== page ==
Meta-analyses have inherent limitations. First, the sample size of the trials included in this analysis varied, and the results were more likely to be affected by the trials with larger sample sizes. However, the only study powered to examine effects on mortality – the Indonesia Lombok study - also failed to find a statistically significant effect of MMN supplementation on perinatal or neonatal survival [14]. Second, there was significant heterogeneity among studies for perinatal mortality, though the source of this heterogeneity is difficult to ascertain. The study populations differed substantially in terms of nutritional status, reproductive history and timing and duration of MMN, all of which may affect the effect of MMN on perinatal mortality. Effects of supplements that include one RDA have been found to vary in HIV infected and uninfected pregnant women in Tanzania [25], suggesting that the burden of infectious diseases may affect nutritional requirements and the size of effect of MMN.

Intervention trials have now expanded the range of endpoints to include neonatal morbidity [32], mortality after the first month of life [14.26], infant growth and development and health outcomes later in childhood [25]. In Lombok, Indonesia, early infant mortality after the first month of life was 30% lower in the MMN group compared to the Fe + FA group [14]. In Nepal, children whose mothers had taken MMN during pregnancy were heavier and of greater body size at the age of 2.5 years than those born to mothers who had only received Fe + FA [27]. In another study in Nepal, MMN supplementation did not improve symptoms of neonatal morbidity, and reported birth asphyxia was higher in the MMN group [32]. In the present analysis, data were not available on survival beyond one month and it was not possible to expand the meta-analysis beyond the neonatal period.

It has been suggested that higher doses of MMN may be required in malnourished populations [25]. However, the one study involving a supplement containing twice the RDA of vitamin E and 6 to 10 times the RDAs for several B vitamins and vitamin C in HIV-uninfected pregnant women in Tanzania, and which was powered for effects on fetal death, also had no effect on stillbirths or perinatal mortality [25]. It may be that MMN supplementation before conception rather than during pregnancy is the way forward. Periconceptional folic acid supplementation, for example, reduces the incidence of neural tube defects [27], and there is growing evidence that maternal undernutrition in the periconceptional period increases the risk of pre-term delivery [29,30], and reduces fetal growth even if nutrition improves later in pregnancy. Future research should include studies of maternal nutrient repletion before pregnancy.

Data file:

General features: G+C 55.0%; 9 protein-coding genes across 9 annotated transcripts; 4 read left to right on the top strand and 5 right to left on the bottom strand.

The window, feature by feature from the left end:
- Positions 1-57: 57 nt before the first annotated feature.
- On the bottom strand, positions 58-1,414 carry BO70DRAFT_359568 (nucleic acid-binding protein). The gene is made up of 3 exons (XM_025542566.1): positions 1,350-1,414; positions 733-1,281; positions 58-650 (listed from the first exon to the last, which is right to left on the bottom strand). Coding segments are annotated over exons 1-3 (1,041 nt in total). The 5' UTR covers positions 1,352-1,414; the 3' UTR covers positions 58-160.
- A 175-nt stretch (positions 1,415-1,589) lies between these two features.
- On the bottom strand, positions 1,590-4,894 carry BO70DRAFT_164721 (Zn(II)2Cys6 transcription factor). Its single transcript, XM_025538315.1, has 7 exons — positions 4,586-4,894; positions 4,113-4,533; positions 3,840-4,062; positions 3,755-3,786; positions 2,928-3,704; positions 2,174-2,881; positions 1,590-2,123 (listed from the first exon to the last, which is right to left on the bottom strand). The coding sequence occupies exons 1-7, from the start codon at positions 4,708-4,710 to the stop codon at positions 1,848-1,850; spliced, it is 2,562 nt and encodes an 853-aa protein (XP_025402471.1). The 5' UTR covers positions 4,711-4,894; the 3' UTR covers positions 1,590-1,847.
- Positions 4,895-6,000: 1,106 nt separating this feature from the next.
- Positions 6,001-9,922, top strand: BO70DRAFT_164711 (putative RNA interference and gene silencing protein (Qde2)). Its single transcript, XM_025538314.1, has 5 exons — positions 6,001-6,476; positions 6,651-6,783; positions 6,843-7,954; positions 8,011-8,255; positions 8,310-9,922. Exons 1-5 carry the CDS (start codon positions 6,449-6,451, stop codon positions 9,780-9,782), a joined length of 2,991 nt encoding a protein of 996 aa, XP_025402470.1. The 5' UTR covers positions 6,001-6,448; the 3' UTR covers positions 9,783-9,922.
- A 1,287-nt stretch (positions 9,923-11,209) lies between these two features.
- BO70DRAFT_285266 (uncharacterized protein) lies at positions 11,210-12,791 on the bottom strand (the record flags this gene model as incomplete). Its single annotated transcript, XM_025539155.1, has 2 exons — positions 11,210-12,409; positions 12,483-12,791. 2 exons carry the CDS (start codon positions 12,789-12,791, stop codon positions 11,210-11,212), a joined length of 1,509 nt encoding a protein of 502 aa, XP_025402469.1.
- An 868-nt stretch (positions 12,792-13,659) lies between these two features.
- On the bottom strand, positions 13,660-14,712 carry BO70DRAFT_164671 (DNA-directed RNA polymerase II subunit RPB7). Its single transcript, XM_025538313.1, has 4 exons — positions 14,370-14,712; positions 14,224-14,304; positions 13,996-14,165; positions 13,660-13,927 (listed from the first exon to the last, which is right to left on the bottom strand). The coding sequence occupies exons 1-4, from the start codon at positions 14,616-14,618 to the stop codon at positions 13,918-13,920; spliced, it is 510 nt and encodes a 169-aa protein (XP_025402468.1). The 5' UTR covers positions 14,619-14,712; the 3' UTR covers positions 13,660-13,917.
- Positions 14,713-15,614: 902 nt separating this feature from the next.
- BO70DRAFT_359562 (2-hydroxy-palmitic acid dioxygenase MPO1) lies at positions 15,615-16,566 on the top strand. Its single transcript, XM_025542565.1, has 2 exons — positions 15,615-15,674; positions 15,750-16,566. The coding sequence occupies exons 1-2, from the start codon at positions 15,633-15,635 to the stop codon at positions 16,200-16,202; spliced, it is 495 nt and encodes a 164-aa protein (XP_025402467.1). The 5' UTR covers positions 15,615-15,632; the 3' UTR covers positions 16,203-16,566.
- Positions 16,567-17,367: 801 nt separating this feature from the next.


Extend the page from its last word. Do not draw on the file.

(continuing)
What are the implications of our findings for public health? Any suggestion of harm must be carefully weighed against evidence of potential gain [9]. Improving micronutrient intake during pregnancy contributes to reduced micronutrient deficiencies in mothers and small increases in birth weight, and there is some evidence that infant survival after the first month may be improved. However, MMN supplementation in pregnancy does not lead to a gain in perinatal survival in the pooled results of 11 studies of women receiving MMN supplementation, and MMN may increase the risk of birth asphyxia. Three quarters of neonatal deaths happen in the first week of life, and the burden of mortality in the early neonatal period is much greater than that in later infancy. There has also been least progress in reducing deaths during the perinatal period [31]. Given the limited resources available for public health in poor countries, attention should focus on interventions that are known to positively reduce the burden of stillbirths and early neonatal mortality. On current evidence, MMN supplementation started in mid-pregnancy is not one of them. Success in reducing perinatal deaths is possible through outreach and community care, including health education to improve home-care practices, to create demand for skilled care and to improve care seeking. Expansion of skilled care for babies and mothers is essential to achieve the reduction in neonatal deaths needed to meet the Millennium Development Goal for child survival.

Acknowledgments

We thank Sarah Thomas and Shabbar Jaffar for helpful advice on the meta-analysis

Support for this paper came from the United Nations Children’s Fund (UNICEF) and the United Nations System Standing Committee on Nutrition (SCN).